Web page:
Amidst the current global conversation around police brutality in the United States and the experience of black people the world over, this week we speak to Layla Saad to investigate the role each of us has to play in dismantling white supremacy. Layla Saad spoke to author, academic and broadcaster Emma Dabiri about her book Me and White Supremacy to discuss her experience as both a black woman and ‘third culture kid’, and the challenges of anti-racist work and what it means to be a ‘good ancestor’. To find out more about Layla Saad’s book click here: https://amzn.to/2NqL39r. And to see more about Emma Dabiri’s book see here: https://amzn.to/3dn7p6c. ------------------------------ Intelligence Squared+. The world's best speakers. Your questions. £4.99 per month. Intelligence Squared+ will bring you live, interactive events every week on our new online platform. Just like at our real-life events, you’ll be able to put your questions to our speakers, vote in live polls and interact with other members of the audience. Your subscription will give you access to multiple events featuring the world’s top thinkers and opinion formers, including Thomas Piketty, Margaret Atwood, Clive Woodward, Thomas Friedman, Meera Syal and Paloma Faith. For a full list of Intelligence Squared+ events and to subscribe, click here: https://bit.ly/2yfYIfm 
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June 19, 2020
In the wake of sweeping protests about racism and police brutality, this week we speak to Dr Pragya Agarwal to unravel the way our implicit or 'unintentional' biases affect the way we communicate and perceive the world. Dr Agarwal spoke to author and BBC broadcaster Kavita Puri about her new book 'Sway' and to answer questions like: is prejudice rooted in our evolutionary past? How has bias affected technology? And how can understanding bias help us root our racism and discrimination in our societies? To find out more about Dr Agarwal's book click here: https://amzn.to/2V0pTmz. And to see more about Kavita Puri's book see here: https://amzn.to/3ehDjlN. ---------------------------------------------- Intelligence Squared+. The world's best speakers. Your questions. £4.99 per month. Intelligence Squared+ will bring you live, interactive events every week on our new online platform. Just like at our real-life events, you’ll be able to put your questions to our speakers, vote in live polls and interact with other members of the audience. Your subscription will give you access to multiple events featuring the world’s top thinkers and opinion formers, including Thomas Piketty, Margaret Atwood, Clive Woodward, Thomas Friedman, Meera Syal and Paloma Faith. For a full list of Intelligence Squared+ events and to subscribe, click here: https://bit.ly/2yfYIfm.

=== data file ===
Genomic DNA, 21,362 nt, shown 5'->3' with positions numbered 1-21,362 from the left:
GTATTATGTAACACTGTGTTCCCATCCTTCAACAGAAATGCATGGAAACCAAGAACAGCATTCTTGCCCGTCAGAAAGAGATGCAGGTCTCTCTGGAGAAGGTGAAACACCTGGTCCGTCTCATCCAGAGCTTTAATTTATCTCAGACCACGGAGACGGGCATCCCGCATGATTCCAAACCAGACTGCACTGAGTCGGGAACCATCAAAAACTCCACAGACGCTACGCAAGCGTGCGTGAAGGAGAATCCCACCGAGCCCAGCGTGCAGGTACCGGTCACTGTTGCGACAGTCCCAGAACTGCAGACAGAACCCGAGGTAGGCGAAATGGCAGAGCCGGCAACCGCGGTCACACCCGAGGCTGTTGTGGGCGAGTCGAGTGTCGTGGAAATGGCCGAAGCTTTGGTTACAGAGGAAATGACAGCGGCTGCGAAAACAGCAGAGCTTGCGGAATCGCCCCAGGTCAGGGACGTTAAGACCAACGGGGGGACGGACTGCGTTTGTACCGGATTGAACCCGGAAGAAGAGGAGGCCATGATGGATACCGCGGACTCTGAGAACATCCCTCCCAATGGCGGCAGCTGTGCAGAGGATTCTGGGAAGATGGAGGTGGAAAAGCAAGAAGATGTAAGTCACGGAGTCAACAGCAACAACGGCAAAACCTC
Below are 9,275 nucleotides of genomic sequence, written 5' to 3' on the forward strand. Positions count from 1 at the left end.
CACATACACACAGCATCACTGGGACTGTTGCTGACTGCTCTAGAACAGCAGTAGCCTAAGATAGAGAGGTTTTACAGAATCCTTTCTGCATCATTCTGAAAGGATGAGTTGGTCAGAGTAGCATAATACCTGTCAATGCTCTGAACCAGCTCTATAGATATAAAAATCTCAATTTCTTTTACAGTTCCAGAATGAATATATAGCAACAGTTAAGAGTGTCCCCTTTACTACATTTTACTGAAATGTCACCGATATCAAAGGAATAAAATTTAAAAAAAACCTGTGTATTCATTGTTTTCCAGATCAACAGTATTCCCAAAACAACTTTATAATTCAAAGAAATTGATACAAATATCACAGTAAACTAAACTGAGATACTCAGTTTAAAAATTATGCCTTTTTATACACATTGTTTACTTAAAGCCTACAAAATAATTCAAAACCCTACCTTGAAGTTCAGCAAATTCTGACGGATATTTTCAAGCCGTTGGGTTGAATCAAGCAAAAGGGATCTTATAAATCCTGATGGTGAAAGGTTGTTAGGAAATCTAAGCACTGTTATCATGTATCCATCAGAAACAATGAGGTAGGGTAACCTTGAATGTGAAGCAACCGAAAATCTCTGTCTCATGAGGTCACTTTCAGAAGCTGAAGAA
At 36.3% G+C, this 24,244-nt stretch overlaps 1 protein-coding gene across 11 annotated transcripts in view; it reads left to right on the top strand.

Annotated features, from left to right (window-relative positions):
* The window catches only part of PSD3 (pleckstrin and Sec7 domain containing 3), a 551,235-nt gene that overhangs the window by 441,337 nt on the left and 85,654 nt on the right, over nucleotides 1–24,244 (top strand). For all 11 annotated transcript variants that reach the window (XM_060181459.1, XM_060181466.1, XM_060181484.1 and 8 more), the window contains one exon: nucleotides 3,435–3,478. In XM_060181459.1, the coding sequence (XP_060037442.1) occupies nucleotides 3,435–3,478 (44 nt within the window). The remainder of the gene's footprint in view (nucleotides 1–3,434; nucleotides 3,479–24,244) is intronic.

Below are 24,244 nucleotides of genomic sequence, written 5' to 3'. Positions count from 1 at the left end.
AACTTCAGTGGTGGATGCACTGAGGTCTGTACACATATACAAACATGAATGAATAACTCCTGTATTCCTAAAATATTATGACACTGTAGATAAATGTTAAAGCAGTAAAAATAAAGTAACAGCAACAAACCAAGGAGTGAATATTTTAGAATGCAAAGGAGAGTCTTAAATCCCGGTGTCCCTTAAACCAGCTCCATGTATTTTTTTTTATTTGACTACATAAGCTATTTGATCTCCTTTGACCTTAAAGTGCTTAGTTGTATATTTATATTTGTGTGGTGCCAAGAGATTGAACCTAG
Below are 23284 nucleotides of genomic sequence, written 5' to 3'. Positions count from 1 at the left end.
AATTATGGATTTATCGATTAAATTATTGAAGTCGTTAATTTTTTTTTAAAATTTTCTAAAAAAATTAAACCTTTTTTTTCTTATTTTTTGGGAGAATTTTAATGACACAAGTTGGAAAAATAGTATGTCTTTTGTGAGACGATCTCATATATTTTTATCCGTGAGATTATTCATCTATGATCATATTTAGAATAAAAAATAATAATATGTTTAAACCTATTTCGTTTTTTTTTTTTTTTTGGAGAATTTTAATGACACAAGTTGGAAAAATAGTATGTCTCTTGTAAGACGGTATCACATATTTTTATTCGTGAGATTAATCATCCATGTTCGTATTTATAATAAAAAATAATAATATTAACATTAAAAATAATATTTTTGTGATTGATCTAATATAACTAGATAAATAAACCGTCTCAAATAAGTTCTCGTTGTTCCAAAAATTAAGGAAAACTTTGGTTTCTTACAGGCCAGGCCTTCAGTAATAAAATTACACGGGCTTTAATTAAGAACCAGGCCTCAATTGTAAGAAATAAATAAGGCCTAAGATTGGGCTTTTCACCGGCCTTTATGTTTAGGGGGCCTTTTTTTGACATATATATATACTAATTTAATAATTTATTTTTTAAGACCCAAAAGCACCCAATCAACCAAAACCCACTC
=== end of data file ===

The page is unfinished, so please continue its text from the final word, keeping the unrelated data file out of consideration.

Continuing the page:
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June 16, 2020
Why does Donald Trump have such a good relationship with white evangelical christians despite his questionable conservative credentials? In this week's episode Sarah Posner, author of 'Unholy: Why White Evangelicals Worship at the Altar of Donald Trump' speaks to Washington Post columnist and host of the 'Power Corrupts' podcast Brian Klaas to discuss. To find out more about the book click here: https://amzn.to/2BeIHHE To listen to Brian Klaas's podcast visit: https://bit.ly/2zCla3b ---------------------------------------------- Intelligence Squared+. The world's best speakers. Your questions. £4.99 per month. Intelligence Squared+ will bring you live, interactive events every week on our new online platform. Just like at our real-life events, you’ll be able to put your questions to our speakers, vote in live polls and interact with other members of the audience. Your subscription will give you access to multiple events featuring the world’s top thinkers and opinion formers, including Thomas Piketty, Margaret Atwood, Clive Woodward, Thomas Friedman, Meera Syal and Paloma Faith. For a full list of Intelligence Squared+ events and to subscribe, click here: https://bit.ly/2yfYIfm.